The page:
This handbook presents an international state-of-the-art book on love in research and practice. It is anchored in classical, contemporary and postmodern perspectives and various disciplines. The book expands previous theoretical, empirical and applied research by presenting new transcultural and transdisciplinary approaches. The authors describe concepts and theories of love from cultural viewpoints with regard to manifestations of love in digital, social, cultural and political contexts. They also focus on love in the context of religion, belief systems, family and intergenerational relations, in the context of counselling, therapy and psychiatry. Additionally, authors explore love in the context of globalisation, in the literature, in workplace and business contexts and with regard to its dark side.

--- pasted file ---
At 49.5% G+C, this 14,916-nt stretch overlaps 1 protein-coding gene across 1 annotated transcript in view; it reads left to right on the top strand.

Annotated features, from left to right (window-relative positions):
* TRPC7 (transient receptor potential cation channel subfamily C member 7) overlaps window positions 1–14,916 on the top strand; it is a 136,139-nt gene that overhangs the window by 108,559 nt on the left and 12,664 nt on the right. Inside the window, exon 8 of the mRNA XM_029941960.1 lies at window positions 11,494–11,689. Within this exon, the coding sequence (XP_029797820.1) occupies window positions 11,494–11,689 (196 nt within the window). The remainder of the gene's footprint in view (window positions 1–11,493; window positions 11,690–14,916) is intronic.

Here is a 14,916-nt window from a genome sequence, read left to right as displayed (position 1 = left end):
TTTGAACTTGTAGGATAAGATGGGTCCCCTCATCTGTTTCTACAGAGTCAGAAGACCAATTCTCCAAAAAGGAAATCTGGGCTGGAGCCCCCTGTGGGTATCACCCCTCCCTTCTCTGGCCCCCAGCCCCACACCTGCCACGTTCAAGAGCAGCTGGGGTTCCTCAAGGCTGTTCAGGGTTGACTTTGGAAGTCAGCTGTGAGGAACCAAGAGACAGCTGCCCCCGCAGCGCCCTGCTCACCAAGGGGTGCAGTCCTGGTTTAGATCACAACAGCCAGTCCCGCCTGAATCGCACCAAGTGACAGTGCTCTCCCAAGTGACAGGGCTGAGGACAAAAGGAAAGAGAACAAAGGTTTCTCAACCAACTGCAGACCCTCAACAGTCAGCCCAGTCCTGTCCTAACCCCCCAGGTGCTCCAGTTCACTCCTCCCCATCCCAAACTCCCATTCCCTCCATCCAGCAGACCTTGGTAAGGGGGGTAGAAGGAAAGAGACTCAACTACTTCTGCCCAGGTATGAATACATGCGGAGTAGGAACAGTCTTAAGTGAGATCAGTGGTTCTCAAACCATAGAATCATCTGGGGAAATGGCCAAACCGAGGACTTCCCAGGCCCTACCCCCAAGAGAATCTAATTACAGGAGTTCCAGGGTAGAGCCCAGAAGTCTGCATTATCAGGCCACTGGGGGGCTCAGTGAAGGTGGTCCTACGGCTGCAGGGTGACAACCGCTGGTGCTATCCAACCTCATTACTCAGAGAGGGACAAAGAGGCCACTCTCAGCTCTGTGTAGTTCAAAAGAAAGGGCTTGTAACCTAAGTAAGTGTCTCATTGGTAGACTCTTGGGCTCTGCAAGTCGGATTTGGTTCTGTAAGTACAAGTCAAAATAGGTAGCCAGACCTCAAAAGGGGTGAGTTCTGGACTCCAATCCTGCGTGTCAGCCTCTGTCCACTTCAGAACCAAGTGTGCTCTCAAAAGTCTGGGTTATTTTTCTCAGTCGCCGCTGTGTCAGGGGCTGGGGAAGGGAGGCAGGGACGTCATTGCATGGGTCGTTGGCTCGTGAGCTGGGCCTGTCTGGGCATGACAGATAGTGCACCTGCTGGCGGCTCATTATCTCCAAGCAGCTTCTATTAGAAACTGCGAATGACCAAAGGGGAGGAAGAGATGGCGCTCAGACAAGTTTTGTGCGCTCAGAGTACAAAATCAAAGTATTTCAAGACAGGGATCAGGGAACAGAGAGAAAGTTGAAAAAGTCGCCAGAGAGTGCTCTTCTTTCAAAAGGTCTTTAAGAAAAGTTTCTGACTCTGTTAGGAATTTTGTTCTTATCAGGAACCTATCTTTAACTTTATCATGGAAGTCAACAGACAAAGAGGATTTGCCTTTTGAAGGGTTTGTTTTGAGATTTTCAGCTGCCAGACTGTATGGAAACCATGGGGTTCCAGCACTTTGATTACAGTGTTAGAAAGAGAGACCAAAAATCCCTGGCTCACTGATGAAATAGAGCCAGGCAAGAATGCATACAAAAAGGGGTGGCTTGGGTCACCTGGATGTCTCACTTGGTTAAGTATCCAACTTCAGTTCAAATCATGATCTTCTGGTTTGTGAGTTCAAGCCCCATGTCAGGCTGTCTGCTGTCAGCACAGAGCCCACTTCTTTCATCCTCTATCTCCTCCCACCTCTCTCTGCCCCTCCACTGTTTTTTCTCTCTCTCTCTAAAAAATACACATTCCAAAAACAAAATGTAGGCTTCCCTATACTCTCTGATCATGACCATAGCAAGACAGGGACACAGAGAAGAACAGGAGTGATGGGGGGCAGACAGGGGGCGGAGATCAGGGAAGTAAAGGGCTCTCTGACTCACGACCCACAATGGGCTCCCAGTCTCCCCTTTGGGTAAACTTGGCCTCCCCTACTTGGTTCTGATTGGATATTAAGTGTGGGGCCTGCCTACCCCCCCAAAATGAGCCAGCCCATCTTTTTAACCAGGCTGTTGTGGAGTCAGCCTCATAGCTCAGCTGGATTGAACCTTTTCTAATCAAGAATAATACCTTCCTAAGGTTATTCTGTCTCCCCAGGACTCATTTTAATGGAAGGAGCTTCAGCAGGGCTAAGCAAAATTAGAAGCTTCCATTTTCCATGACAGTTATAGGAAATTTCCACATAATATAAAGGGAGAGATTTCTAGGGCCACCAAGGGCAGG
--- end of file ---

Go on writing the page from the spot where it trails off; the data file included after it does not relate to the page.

This volume is a must for scientists, researchers and practitioners interested in positive emotions, love, as well as cultural and international perspectives.